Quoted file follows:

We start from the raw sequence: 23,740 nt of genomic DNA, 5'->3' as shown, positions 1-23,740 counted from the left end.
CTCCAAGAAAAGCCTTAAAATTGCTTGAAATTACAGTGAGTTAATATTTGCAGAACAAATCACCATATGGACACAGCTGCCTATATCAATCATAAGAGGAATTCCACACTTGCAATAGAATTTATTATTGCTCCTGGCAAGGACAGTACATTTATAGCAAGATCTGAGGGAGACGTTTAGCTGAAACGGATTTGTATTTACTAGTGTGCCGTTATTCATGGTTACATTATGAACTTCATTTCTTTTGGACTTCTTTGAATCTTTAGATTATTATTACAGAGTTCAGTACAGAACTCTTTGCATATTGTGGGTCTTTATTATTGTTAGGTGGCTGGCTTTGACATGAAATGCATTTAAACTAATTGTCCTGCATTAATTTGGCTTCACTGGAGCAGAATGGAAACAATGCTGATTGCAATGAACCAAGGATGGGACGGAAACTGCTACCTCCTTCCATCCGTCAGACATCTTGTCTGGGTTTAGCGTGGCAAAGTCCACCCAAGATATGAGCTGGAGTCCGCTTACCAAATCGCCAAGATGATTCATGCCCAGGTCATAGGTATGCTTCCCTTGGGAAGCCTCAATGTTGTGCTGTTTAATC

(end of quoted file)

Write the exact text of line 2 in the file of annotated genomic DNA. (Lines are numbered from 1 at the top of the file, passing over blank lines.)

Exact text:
CTCCAAGAAAAGCCTTAAAATTGCTTGAAATTACAGTGAGTTAATATTTGCAGAACAAATCACCATATGGACACAGCTGCCTATATCAATCATAAGAGGAATTCCACACTTGCAATAGAATTTATTATTGCTCCTGGCAAGGACAGTACATTTATAGCAAGATCTGAGGGAGACGTTTAGCTGAAACGGATTTGTATTTACTAGTGTGCCGTTATTCATGGTTACATTATGAACTTCATTTCTTTTGGACTTCTTTGAATCTTTAGATTATTATTACAGAGTTCAGTACAGAACTCTTTGCATATTGTGGGTCTTTATTATTGTTAGGTGGCTGGCTTTGACATGAAATGCATTTAAACTAATTGTCCTGCATTAATTTGGCTTCACTGGAGCAGAATGGAAACAATGCTGATTGCAATGAACCAAGGATGGGACGGAAACTGCTACCTCCTTCCATCCGTCAGACATCTTGTCTGGGTTTAGCGTGGCAAAGTCCACCCAAGATATGAGCTGGAGTCCGCTTACCAAATCGCCAAGATGATTCATGCCCAGGTCATAGGTATGCTTCCCTTGGGAAGCCTCAATGTTGTGCTGTTTAATC